The original pilot was in fact thrown out. Again, at my behest. Once it became clear what paradigm the Network was shooting for, it just didn’t fit at all, even after I’d reshot more than half of it (see above re: despair). To get a sense of how completely turned around I was during this process, you should know there was a scene with Eliza and the astonishing Ashley Johnson that I wrote and shot completely differently three different times, with different characters in different places (actually I wrote it closer to eight times), and none of it will ever see air. Which is as it should be (though I’m determined to get Ms. Johnson back in the future). The scene just didn’t belong anymore. Similarly, the character of November has fallen out of the mix, because the show simply moves too fast now for me to do what I wanted with her. Season three, anyone…? Happily, Miracle Laurie is still with us in a new role, playing against (and pining for) Tahmoh’s character, Paul Ballard. Their chemistry is deeply nifty. The only other major cast shift is that the Dollhouse head of security, Laurence Dominic (played by Reed Diamond), who was written just for the now-defunct first ep, has stuck like fly-paper, and Reed is very much in the family for the present. (Most of my problems seem to involve my actors making themselves indispensable. This is the good problem kind.)

Apart from that, it’s all hush-hush: some things I’d intended to hold back are laid out much sooner, and some are rolling out more slowly. We’re still heading toward Tim’s intense two-part mind-blower – right before a thirteenth ep that may actually just be insane.

And finally, young Steve DeKnight, after writing and shooting an ep so cool it helped not only define the show but save its ass, is ending his consulting duties, the f#%&er. I will be crying on the shoulder of Jane Espenson come Monday, so congratudolences are in order. Excited for the Jane Flava.

As are we, Joss. As are we.

So, apparently the dealio is that everything kinda sucked for a while there, but not to worry, crisis averted. Everything’s just peachy now. We think. Hopefully.

DOLLHOUSE Pilot to Be Reshot

Joss Whedon logged on to Whedonesque this week to gently break the news to fans that he would be reshooting the pilot episode of his hotly anticipated Fox series Dollhouse. Getting a bit of deja vu? That’s because the pilot episode of Whedon’s Fox series Firefly was also reshot–at the network’s request–signaling the beginning of the network’s clumsy meddling with and lack of faith in a show that would eventually go on to be a cult hit with remarkable legs on the DVD sales chart (no thanks whatsoever to Fox).

The new pilot reportedly will be a prequel of sorts to the original, which will then air as the second episode, with a few minor adjustments. Whedon attempted to put a positive spin on the reshoot, which he said was for issues of tone and clarity, but he’s pretty much required to toe that party line.

So is this the beginning of the end for Dollhouse? Ordered just days before the WGA went on strike, Whedon and co. had only two months to write and prep the series, which didn’t leave a lot of time for network feedback to be worked into the process. Whedon admits that he “was in a dark, noir kind of place” when he came back from the strike, which was not necessarily the tone the suits were looking for. And it’s not like Dollhouse is an especially easy sell. Look, I’d practically follow Whedon into fire, but a show about brainwashed prostitutes is treading precariously close to the edge of my personal comfort zone, so what’s a mainstream audience going to think? It’s not altogether unreasonable that the series might legitimately require a bit of fine tuning to hit the butter zone.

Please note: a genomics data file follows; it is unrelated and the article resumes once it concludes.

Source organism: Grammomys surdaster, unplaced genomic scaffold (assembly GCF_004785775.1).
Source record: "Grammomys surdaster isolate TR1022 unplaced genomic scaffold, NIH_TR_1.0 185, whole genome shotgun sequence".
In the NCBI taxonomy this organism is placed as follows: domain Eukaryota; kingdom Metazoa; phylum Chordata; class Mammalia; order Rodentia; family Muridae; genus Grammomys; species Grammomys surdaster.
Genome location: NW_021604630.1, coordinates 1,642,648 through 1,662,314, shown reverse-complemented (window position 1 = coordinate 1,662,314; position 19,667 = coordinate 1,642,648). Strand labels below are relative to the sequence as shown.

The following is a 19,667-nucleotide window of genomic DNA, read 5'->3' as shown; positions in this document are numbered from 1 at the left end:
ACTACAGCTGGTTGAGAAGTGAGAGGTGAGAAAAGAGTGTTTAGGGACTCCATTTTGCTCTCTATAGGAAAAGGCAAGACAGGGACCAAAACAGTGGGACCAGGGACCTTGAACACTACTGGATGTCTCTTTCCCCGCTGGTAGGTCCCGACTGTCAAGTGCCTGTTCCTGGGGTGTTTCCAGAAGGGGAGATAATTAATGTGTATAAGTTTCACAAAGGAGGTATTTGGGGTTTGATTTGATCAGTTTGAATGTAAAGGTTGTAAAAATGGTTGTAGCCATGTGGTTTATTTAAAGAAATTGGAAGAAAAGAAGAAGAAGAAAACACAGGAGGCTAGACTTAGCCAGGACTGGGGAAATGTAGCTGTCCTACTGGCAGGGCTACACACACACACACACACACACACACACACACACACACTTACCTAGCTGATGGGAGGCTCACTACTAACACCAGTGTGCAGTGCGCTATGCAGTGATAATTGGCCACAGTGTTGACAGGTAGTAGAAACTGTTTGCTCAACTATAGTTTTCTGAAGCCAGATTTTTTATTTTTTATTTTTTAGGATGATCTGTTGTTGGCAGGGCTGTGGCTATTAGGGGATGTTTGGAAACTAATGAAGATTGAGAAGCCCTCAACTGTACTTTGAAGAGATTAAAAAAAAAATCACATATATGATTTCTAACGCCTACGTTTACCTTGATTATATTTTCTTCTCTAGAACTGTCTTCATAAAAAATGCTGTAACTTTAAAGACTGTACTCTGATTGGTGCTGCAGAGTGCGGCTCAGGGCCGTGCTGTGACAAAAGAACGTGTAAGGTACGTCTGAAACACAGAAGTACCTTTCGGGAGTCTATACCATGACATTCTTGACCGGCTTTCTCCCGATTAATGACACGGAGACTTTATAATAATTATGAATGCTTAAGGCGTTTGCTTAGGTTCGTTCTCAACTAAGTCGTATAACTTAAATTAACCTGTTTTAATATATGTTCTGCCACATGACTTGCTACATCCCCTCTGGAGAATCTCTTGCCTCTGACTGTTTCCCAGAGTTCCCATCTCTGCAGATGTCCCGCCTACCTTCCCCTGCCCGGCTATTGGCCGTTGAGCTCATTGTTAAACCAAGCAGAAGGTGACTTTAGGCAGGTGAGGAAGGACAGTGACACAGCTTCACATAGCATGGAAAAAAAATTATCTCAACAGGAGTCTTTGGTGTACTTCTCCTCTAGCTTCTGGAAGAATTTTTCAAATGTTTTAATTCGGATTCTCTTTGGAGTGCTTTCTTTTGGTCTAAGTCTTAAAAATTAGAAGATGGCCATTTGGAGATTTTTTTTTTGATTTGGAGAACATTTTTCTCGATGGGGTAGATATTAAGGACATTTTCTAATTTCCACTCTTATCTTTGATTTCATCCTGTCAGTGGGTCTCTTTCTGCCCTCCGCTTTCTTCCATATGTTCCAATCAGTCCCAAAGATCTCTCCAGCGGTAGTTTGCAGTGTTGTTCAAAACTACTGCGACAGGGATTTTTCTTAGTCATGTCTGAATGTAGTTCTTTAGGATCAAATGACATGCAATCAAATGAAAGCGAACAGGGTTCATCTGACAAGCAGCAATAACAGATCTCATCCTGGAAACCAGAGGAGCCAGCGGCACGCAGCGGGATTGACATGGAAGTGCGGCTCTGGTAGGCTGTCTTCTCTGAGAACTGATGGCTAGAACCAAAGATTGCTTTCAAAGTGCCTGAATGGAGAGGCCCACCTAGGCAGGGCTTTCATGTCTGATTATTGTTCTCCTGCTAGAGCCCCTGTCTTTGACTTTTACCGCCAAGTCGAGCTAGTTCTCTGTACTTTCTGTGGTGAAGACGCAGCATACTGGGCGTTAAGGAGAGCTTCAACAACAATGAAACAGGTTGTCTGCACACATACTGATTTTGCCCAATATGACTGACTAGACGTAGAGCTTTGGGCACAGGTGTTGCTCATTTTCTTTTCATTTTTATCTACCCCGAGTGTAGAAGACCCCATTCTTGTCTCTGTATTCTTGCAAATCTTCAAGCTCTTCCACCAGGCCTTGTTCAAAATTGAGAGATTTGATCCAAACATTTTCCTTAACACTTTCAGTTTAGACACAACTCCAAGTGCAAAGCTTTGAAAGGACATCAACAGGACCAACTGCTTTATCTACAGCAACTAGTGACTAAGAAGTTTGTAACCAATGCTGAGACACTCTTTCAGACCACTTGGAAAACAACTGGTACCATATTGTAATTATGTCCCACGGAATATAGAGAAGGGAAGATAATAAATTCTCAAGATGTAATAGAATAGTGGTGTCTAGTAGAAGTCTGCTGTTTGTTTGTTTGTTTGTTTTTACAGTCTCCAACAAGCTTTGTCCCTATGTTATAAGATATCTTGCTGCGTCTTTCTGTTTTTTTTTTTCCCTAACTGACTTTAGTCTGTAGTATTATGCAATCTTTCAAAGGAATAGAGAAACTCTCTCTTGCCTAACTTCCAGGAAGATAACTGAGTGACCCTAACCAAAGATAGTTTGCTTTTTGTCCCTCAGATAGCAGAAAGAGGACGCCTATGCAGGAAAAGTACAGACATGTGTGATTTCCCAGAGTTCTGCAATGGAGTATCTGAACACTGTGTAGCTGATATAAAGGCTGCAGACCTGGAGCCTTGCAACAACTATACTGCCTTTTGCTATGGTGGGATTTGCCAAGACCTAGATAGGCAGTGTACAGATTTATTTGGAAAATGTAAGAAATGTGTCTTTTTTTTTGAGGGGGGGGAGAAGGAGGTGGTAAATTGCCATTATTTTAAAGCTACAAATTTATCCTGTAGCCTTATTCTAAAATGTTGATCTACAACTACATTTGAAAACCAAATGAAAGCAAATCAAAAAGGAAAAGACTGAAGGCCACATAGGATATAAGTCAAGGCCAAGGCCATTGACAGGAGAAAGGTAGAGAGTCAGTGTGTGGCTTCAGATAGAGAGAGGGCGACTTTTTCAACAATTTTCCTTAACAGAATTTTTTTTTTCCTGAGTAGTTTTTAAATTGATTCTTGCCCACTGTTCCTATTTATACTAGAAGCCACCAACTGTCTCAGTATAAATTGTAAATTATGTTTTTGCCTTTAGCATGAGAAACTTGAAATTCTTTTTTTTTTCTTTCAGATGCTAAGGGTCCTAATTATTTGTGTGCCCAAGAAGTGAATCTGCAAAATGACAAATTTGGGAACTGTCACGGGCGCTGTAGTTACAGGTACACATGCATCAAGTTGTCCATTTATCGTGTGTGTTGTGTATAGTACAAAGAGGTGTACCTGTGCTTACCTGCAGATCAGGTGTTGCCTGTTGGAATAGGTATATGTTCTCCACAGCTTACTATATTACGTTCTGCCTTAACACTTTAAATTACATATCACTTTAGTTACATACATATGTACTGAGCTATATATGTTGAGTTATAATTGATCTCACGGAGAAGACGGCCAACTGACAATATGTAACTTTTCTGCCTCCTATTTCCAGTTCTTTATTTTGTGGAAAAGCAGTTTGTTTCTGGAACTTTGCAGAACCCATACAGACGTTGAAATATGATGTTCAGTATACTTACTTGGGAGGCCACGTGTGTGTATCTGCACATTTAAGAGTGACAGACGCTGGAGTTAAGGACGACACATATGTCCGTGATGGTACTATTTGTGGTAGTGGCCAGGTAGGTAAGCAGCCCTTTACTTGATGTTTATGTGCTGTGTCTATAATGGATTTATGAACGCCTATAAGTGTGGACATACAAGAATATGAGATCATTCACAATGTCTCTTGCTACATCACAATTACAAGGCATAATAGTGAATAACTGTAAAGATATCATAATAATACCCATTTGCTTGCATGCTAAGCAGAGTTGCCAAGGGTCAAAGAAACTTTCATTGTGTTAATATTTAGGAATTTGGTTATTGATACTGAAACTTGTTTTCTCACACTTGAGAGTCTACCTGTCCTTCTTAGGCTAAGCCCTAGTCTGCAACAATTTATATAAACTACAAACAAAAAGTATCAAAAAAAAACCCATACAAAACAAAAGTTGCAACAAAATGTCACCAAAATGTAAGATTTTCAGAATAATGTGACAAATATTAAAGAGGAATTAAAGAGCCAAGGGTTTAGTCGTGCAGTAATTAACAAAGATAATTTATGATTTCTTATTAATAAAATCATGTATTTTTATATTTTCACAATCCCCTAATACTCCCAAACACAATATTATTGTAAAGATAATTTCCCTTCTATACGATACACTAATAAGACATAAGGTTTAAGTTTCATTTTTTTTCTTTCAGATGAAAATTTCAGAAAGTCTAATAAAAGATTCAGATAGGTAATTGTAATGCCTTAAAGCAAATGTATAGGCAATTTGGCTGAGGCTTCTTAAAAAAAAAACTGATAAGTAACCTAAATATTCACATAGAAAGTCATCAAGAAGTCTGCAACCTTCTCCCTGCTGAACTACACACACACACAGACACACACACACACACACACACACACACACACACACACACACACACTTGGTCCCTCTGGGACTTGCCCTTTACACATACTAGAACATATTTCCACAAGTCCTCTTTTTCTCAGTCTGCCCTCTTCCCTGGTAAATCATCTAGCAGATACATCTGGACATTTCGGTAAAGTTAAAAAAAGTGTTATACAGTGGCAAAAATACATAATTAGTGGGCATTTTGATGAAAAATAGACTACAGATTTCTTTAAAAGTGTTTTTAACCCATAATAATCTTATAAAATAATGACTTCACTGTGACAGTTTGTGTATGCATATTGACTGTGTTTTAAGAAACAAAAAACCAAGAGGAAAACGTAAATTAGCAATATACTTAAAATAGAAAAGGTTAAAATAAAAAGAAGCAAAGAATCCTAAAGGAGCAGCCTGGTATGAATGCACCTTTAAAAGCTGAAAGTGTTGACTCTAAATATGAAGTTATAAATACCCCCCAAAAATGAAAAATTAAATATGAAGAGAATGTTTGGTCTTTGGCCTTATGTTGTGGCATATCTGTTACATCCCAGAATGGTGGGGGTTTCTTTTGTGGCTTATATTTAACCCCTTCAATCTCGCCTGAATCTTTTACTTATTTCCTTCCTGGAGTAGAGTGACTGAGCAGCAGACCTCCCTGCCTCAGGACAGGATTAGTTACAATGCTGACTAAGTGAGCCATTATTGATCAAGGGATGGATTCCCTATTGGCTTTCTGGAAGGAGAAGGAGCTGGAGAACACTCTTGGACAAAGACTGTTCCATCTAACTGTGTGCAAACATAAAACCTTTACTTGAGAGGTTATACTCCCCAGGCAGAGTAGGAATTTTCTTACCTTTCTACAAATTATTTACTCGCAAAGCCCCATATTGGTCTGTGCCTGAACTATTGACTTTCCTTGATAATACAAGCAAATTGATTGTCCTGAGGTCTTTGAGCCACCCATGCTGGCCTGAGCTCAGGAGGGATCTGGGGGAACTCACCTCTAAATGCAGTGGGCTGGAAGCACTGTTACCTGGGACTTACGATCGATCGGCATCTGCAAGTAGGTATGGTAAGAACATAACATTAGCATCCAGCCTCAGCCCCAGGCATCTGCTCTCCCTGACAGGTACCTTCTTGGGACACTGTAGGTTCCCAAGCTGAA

The good news, however, is that Fox is making an attempt to tap into the wave of internet interest following the debut of Whedon’s internet musical “Dr. Horrible’s Sing-a-Long Blog” (which drew 2.25 million streams in five days) by allowing the creator to produce a series of companion webisodes for Dollhouse. An entire season’s worth of webisodes in fact, one for every episode. The shorts will be released throughout the season and the on-air episodes may even include a teaser for the next webisode. Maybe Fox has learned a thing or two since Firefly after all.

Bacon Bits: DR. HORRIBLE, LOST and more

– Can’t wait for Dr. Horrible’s Sing-a-Long Blog to go live? Dark Horse has posted a companion comic online, following the adventures of Captain Hammer, Dr. Horrible’s superhero arch nemesis.

– Reruns of Lost will air on Sci Fi Channel starting Sept. 15. Speaking of, watch out Oprah, ABC has launched a Lost Book Club.

– Keith Olbermann is reuniting with SportsCenter bud Dan Patrick for NBC’s Football Night in America.

– The Wire‘s Omar may get his own movie.

– Good news: Jane Espenson is writing the Battlestar Galactica TV movie. Bad news: Edward James Olmos is directing. And apparently it’s all about Cylons.

– If you haven’t seen them yet, check out these hilarious Hellboy/NBC cross-promotions featuring Chuck, American Gladiators and James Lipton. Rumor has it that The Office, Heroes, and Law & Order are next.

Whedon Reveals DR. HORRIBLE Master Plan

Finally, Joss Whedon fans have a premiere date for his highly anticipated series of web shorts, “Dr. Horrible’s Sing-a-Long Blog.” Whedon unveiled the release plans for the supervillian musical in an open letter to fans:


“Dr. Horrible’s Sing-Along Blog” will be streamed, LIVE (that part’s not true), FREE (sadly, that part is) right on, in mid-July. Specifically:

ACT ONE (Wheee!) will go up Tuesday July 15th.

ACT TWO (OMG!) will go up Thursday July 17th.

ACT THREE (Denouement!) will go up Saturday July 19th.

All acts will stay up until midnight Sunday July 20th. Then they will vanish into the night, like a phantom (but not THE Phantom – that’s still playing. Like, everywhere.)

Whedon goes on to say that the series will be made available for download for a small fee once all three parts have been published, and there are also plans in the works to release the series on DVD. More details will be unveiled at Comic-con later this month.

DR. HORRIBLE’S Teaser Trailer

At last, here’s a glimpse of Joss Whedon’s upcoming series of web shorts, “Dr. Horrible’s Sing-Along Blog,” set to launch sometime this summer.

The cast and crew (including actors Neil Patrick Harris, Felicia Day and Nathan Fillion and writers Joss Whedon, Jed Whedon, Zack Whedon and Maurissa Tancharoen) will be participating in a panel at San Diego Comic-Con on Friday July 25. (That is, if the actors don’t go on strike and ruin Comic-con for everyone.)